The composition may comprise a blend of at least two functionalized poly(arylene ethers). Such blends may be prepared from individually prepared and isolated functionalized poly(arylene ethers). Alternatively, such blends may be prepared by reacting a single poly(arylene ether) with at least two functionalizing agents. For example, a poly(arylene ether) may be reacted with two capping agents, or a poly(arylene ether) may be metalized and reacted with two unsaturated alkylating agents. In another alternative, a mixture of at least two poly(arylene ether) resins having different monomer compositions and/or molecular weights may be reacted with a single functionalizing agent.

The composition may comprise the functionalized poly(arylene ether) in an amount of about 25 to about 95 parts by weight per 100 parts by weight total of the functionalized poly(arylene ether) and the olefin-alkyl(meth)acrylate copolymer. Within this range, it may be preferred to use a functionalized poly(arylene ether) amount of at least about 30 parts by weight, more preferably at least about 35 parts by weight. Also within this range, it may be preferred to use a functionalized poly(arylene ether) amount of up to about 75 parts by weight, more preferably up to about 65 parts by weight, yet more preferably up to about 55 parts by weight.

The composition comprises an olefin-alkyl(meth)acrylate copolymer. The olefin-alkyl(meth)acrylate copolymer is preferably the polymerization product of (a) ethylene or a C3–C8 α-olefin, and (b) an alkyl(meth)acrylate, wherein the alkyl is C1–C8 alkyl and (meth)acrylate signifies either acrylate or methacrylate. The copolymer is preferably formed by polymerizing the two monomer types in a ratio of about 60 to about 95 weight percent of the olefin and about 5 to about 40 weight percent of the alkyl(meth)acrylate per 100 parts by weight total monomer. Within this monomer ratio range, it may be preferably to use at least about 15 weight percent alkyl (meth)acrylate, more preferably at least about 20 weight percent alkyl (meth)acrylate, still more preferably at least about 25 weight percent alkyl (meth)acrylate.

The olefin used to prepare the olefin-alkyl(meth)acrylate copolymer is preferably ethylene, propylene, 1-butene, 1-pentene, 1-hexene, 1-heptene, 1-octene, 4-methyl-1-pentene, or the like. For the alkyl (meth)acrylate monomer used to prepare the olefin-alkyl(meth)acrylate copolymer, the alkyl group is preferably methyl, ethyl, propyl, n-butyl, n-pentyl, n-hexyl, n-heptyl, n-octyl, or the like. Highly preferred alkyl groups include methyl. The olefin-alkyl(meth)acrylate copolymer is preferably ethylene-methyl acrylate copolymer, ethylene-ethyl acrylate copolymer, ethylene-methyl methacrylate copolymer, ethylene-ethyl methacrylate copolymer, or the like. Highly preferred olefin-alkyl(meth)acrylate copolymers include ethylene-methyl acrylate copolymer.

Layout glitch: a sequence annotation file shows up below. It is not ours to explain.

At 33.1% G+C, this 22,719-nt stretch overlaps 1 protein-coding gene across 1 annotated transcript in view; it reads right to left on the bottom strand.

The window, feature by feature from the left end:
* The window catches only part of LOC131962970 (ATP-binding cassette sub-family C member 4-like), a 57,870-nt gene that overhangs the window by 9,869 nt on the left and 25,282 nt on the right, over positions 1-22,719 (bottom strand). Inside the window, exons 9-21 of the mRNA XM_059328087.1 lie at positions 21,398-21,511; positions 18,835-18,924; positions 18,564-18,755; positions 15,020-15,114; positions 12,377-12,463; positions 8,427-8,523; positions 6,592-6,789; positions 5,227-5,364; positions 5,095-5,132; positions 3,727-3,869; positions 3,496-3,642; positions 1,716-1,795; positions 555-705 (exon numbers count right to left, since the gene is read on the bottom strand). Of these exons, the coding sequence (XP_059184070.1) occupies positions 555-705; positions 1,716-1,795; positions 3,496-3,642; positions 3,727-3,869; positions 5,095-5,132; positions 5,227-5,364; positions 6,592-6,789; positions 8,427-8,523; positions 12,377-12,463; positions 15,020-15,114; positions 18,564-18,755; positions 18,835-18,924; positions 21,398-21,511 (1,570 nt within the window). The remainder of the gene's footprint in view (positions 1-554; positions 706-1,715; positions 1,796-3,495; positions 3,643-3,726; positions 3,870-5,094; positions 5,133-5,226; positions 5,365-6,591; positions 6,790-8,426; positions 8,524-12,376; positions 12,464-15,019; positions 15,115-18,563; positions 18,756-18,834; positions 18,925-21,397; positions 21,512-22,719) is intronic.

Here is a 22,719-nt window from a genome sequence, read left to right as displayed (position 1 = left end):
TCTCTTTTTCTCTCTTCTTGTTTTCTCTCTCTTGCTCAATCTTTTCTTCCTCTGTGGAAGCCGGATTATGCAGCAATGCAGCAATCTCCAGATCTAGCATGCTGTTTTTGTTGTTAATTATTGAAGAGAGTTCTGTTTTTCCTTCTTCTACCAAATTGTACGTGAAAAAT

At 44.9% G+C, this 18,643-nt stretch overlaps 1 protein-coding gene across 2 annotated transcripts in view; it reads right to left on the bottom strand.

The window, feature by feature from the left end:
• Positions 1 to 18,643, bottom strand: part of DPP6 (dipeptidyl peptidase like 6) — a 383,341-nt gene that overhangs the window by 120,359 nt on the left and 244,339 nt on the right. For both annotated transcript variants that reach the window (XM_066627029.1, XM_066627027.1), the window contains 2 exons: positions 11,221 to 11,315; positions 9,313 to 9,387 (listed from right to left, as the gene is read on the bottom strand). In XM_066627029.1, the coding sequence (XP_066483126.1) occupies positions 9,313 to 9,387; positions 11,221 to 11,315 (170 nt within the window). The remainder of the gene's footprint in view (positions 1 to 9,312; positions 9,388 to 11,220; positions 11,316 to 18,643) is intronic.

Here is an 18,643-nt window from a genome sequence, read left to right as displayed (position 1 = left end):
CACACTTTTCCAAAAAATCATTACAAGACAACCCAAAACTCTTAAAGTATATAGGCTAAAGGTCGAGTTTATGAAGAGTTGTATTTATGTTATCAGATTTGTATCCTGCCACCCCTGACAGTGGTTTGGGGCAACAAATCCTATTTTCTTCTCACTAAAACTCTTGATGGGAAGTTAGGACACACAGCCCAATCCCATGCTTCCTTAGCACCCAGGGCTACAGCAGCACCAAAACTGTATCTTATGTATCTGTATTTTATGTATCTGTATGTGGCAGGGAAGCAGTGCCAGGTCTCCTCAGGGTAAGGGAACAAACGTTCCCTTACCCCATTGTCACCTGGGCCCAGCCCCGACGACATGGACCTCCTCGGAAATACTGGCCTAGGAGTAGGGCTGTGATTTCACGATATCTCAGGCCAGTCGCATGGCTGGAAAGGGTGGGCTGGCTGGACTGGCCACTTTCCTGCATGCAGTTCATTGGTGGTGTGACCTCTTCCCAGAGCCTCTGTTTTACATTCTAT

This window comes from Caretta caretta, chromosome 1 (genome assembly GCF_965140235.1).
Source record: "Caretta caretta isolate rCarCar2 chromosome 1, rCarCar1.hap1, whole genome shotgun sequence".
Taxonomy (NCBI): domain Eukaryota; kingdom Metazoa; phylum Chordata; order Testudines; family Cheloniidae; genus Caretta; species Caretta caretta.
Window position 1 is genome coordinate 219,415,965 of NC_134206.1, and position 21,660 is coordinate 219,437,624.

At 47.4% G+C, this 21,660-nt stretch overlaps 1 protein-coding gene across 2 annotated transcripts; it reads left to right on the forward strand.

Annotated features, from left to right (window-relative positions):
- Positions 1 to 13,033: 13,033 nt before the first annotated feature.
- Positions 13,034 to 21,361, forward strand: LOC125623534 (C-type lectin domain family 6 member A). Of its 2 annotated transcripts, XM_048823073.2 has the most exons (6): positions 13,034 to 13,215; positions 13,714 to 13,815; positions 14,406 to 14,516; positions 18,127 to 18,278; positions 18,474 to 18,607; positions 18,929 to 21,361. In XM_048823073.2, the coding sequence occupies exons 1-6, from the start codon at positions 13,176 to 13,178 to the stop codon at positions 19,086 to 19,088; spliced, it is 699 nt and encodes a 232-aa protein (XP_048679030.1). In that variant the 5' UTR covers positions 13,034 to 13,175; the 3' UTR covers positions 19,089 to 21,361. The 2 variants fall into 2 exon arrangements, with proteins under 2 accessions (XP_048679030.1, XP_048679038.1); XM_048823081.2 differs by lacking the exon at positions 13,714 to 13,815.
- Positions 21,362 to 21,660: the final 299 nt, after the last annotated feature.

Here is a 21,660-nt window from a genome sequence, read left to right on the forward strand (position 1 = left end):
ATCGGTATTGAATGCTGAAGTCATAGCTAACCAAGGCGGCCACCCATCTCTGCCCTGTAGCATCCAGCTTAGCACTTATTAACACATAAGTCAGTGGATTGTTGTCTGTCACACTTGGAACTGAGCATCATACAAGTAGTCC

In one embodiment, the olefin-alkyl(meth)acrylate copolymer is the polymerization product of monomers consisting of the olefin and alkyl(meth)acrylate described above. In another embodiment, the monomers may further comprise a polar comonomer such as maleic anhydride, maleic acid, acrylic acid, methacrylic acid, carbon monoxide, phenyl vinyl ketone, maleimide, glycidyl(meth)acrylate, hydroxyethyl(meth)acrylate, or the like. In this embodiment, the product copolymer is a terpolymer. Suitable terpolymers include ethylene-methyl acrylate-glycidyl methacrylate terpolymer, ethylene methyl acrylate maleic anhydride terpolymer, ethylene-methyl acrylate-carbon monoxide terpolymer, ethylene-methyl acrylate-methacrylic acid terpolymer, ethylene-methyl acrylate-triethoxysilylethylene terpolymer, and the like. Use of one or more of these polar comonomers may modify the miscibility of the olefin-alkyl(meth)acrylate copolymer and the functionalized poly(arylene ether). It may also produce reactive sites on the ethylene elastomer for reaction with inorganic salts, aziridines, epoxides, alcohols and the like. Such chemistry can could be used to crosslink the system and improve properties such as strength and solvent resistance. When present, the polar monomer may comprise about 1 to about 25 weight percent of the total monomer used to prepare the olefin-alkyl(meth)acrylate copolymer.

In another embodiment, the olefin-alkyl(meth)acrylate copolymer is the polymerization product of the olefin and alkyl(meth)acrylate described above and further comprises grafted α,β-unsaturated carbonyl compounds or β-hydroxycarbonyl compounds. Representative examples of α,β-unsaturated carbonyl compounds include maleic anhydride, malonic acid, and the like. Representative examples of β-hydroxycarbonyl compounds include citric acid, isocitric acid, malic acid, and the like. The graft copolymers of this embodiment include, for example, polyethylene-methylacrylate-graft-maleic anhydride.

The olefin-alkyl(meth)acrylate copolymer preferably has a solubility parameter greater than 17.5 J1/2/cm3/2, preferably greater than 18 J1/2/cm3/2, still more preferably greater than 18.2 J1/2/cm3/2. Solubility parameter values may be calculated according to the group contribution methods described in D. W. Van Krevelen, “Properties of Polymers,” Elsevier Scientific Publishing, New York, 1976, pages 129–143.